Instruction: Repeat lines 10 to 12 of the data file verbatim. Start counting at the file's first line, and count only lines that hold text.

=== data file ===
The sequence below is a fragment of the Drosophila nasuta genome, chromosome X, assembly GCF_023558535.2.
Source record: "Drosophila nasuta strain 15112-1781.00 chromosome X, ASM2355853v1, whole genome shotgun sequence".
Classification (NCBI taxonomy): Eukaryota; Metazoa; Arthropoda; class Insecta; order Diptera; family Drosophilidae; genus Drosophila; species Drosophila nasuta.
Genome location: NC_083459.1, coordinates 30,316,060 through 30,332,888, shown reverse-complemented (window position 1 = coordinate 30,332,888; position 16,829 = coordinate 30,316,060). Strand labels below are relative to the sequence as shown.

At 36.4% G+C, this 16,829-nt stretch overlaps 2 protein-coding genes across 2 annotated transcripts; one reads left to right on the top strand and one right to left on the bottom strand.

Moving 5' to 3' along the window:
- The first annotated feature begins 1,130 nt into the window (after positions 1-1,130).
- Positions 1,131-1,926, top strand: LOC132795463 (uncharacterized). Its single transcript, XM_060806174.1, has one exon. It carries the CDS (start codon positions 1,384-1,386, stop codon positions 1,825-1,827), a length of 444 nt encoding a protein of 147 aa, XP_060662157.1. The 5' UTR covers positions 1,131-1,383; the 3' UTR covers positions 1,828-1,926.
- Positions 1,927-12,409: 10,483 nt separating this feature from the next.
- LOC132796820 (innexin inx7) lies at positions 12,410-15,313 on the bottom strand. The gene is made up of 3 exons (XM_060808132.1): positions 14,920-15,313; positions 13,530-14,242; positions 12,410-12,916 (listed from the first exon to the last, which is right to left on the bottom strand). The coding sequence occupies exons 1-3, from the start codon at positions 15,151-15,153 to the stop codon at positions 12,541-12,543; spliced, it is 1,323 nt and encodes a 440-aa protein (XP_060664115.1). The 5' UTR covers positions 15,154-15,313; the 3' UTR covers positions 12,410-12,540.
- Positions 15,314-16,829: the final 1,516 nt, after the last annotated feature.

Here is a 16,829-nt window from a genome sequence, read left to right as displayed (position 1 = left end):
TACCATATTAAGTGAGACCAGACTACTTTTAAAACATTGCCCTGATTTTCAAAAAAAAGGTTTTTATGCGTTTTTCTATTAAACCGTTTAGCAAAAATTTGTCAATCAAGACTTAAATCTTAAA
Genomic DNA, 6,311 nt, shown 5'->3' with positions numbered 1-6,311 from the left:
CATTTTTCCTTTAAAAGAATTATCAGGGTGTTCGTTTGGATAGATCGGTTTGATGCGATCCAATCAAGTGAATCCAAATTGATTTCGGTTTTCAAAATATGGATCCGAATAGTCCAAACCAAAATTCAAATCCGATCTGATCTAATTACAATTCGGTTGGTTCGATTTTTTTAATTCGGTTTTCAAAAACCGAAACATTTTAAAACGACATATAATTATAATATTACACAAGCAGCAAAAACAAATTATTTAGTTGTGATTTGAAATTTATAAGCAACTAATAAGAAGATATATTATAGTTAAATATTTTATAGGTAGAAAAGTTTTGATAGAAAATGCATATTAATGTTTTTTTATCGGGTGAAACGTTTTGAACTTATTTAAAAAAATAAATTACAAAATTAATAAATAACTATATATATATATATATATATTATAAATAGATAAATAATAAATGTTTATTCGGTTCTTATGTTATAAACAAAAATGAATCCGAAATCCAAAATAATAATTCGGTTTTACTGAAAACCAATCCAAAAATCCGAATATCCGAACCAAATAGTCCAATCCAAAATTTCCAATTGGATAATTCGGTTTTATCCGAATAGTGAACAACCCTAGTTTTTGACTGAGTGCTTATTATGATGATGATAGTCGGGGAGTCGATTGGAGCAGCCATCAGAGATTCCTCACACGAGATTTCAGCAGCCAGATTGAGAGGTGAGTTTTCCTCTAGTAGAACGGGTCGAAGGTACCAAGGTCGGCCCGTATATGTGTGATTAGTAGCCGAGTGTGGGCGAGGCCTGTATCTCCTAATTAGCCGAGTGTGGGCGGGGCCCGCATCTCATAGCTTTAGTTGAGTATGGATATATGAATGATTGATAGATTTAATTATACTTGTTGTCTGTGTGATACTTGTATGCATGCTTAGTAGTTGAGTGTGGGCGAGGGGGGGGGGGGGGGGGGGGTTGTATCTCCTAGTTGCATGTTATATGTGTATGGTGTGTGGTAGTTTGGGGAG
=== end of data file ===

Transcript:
- LOC132796820 (innexin inx7) lies at positions 12,410-15,313 on the bottom strand. The gene is made up of 3 exons (XM_060808132.1): positions 14,920-15,313; positions 13,530-14,242; positions 12,410-12,916 (listed from the first exon to the last, which is right to left on the bottom strand). The coding sequence occupies exons 1-3, from the start codon at positions 15,151-15,153 to the stop codon at positions 12,541-12,543; spliced, it is 1,323 nt and encodes a 440-aa protein (XP_060664115.1). The 5' UTR covers positions 15,154-15,313; the 3' UTR covers positions 12,410-12,540.
- Positions 15,314-16,829: the final 1,516 nt, after the last annotated feature.

Here is a 16,829-nt window from a genome sequence, read left to right as displayed (position 1 = left end):